Germany has a plan to strengthen anti-competition regulation.
A draft "digital law" would make it easier for German authorities to intervene when they think a tech company is dominating a market.
"There is no other jurisdiction that has proposed such a far-reaching tool for taming the digital giants," Rupprecht Podszun, head of the Institute for Competition Law at Heinrich Heine University Düsseldorf, told the Financial Times.
- The new law would allow Germany's Federal Cartel Office to regulate firms of "paramount significance" across markets, not just in a single market.
- The regulator could then stop firms from giving their own services preferential treatment — something that U.S. tech giants have been criticized for (see, for example: Google showing its Shopping results above other price comparison sites, which the EU fined it for in 2017).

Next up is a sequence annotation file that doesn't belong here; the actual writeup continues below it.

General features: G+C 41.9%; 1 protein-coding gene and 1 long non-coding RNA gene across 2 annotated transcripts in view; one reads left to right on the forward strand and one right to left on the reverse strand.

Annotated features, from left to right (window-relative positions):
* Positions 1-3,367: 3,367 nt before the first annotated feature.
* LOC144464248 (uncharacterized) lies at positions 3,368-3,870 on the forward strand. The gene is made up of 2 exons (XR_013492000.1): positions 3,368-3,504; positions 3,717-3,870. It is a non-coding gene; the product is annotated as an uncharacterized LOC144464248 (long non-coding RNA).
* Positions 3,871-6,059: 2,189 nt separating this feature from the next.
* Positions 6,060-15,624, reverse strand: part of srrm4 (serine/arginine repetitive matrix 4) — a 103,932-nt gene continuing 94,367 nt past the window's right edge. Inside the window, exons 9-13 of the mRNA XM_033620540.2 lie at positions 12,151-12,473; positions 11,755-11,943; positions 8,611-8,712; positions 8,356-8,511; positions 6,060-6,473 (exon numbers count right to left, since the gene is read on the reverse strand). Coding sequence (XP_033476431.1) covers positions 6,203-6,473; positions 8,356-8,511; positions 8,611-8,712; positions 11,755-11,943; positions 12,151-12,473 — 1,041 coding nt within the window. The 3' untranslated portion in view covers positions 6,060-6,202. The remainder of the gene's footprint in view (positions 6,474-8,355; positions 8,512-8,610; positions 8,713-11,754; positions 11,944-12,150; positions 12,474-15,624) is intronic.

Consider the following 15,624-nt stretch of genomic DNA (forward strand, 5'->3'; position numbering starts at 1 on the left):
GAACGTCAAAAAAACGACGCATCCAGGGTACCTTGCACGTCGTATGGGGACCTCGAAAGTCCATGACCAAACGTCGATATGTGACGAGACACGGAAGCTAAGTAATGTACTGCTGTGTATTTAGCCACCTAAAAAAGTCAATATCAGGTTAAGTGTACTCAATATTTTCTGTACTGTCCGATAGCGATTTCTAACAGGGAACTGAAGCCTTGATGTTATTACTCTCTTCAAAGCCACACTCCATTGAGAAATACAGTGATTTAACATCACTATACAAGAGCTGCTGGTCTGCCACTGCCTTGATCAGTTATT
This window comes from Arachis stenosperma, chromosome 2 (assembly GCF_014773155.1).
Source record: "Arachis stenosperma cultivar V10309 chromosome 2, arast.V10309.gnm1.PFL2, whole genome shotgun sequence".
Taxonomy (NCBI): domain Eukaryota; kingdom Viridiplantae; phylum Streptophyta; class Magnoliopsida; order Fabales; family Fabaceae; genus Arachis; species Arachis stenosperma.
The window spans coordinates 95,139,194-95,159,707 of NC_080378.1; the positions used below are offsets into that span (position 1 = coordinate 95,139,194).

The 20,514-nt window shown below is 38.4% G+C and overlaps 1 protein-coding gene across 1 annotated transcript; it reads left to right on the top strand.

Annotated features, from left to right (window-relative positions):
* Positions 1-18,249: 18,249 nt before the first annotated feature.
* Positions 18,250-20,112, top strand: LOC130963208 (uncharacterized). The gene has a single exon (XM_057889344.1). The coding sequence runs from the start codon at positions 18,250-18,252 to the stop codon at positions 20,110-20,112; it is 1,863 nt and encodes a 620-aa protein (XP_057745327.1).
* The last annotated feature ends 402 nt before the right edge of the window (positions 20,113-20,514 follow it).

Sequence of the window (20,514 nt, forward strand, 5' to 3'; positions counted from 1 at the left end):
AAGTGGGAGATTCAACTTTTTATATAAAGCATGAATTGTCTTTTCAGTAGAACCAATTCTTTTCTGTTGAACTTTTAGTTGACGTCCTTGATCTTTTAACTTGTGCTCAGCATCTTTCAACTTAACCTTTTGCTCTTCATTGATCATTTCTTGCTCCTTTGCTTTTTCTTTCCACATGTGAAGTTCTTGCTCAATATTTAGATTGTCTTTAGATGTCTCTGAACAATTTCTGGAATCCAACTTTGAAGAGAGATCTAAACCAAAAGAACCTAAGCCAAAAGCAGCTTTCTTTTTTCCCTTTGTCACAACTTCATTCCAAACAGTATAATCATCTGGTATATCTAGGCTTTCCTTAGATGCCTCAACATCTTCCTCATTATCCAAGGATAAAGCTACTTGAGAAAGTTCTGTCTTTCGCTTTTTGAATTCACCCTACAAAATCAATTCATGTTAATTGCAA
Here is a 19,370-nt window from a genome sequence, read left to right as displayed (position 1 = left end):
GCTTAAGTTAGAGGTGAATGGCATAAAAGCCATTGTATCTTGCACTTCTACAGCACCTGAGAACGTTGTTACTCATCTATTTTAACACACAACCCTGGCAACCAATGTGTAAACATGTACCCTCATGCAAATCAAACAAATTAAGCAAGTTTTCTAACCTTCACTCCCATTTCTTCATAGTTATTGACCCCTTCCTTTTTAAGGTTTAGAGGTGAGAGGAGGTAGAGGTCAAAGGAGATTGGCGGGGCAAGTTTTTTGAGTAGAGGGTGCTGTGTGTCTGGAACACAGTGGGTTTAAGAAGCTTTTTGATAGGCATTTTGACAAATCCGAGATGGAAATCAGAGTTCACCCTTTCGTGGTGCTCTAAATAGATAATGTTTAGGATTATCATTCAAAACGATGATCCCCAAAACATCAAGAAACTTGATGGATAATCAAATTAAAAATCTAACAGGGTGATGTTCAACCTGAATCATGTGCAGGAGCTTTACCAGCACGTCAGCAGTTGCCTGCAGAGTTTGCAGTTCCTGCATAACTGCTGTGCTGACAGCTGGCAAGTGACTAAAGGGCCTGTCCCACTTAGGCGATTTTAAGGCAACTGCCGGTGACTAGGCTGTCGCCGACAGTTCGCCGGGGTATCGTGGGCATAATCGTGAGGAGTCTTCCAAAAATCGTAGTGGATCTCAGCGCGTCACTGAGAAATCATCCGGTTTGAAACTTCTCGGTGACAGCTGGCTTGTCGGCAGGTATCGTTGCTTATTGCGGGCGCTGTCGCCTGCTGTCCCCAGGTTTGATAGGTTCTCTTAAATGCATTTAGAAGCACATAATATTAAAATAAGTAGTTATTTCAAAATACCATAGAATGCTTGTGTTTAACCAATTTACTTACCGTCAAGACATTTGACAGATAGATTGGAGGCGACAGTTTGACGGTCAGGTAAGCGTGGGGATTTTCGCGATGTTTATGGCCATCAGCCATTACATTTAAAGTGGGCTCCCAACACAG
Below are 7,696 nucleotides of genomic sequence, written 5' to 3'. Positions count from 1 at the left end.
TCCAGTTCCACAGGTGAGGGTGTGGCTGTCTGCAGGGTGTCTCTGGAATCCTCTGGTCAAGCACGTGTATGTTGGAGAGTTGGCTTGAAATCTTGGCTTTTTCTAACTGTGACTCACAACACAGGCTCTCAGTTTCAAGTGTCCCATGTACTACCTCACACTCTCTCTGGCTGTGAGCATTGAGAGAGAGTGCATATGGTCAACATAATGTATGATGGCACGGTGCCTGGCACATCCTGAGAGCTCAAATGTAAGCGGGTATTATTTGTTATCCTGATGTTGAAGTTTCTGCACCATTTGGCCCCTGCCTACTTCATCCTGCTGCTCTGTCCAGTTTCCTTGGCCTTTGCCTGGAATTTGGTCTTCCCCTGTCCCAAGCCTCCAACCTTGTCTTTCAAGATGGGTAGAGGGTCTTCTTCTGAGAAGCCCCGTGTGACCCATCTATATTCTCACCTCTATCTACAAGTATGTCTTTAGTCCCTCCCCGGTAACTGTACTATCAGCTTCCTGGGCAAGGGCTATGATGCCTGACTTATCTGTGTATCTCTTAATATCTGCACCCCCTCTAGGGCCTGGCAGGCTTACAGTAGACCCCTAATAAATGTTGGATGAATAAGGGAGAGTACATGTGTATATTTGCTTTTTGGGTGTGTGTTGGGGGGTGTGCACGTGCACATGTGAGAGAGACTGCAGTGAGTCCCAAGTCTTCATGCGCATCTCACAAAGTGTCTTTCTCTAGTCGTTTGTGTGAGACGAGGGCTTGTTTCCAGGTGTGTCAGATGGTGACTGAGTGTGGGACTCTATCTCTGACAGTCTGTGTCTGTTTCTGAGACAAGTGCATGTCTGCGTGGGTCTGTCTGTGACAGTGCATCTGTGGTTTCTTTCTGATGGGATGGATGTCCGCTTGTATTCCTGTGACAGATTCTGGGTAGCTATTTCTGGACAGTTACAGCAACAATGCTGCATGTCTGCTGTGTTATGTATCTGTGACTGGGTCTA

- Podszun told the Financial Times that the bill had a "huge" signalling effect. "You could see France and Italy following suit, and the net gradually tightening." Iris Plöger, a member of the executive board of BDI, Germany's leading business lobby, told the newspaper that the law "would make it difficult to create internationally competitive digital companies."
- The bill is not yet law and could still be changed as the government consults with trade bodies. An oral hearing is scheduled for Feb. 18.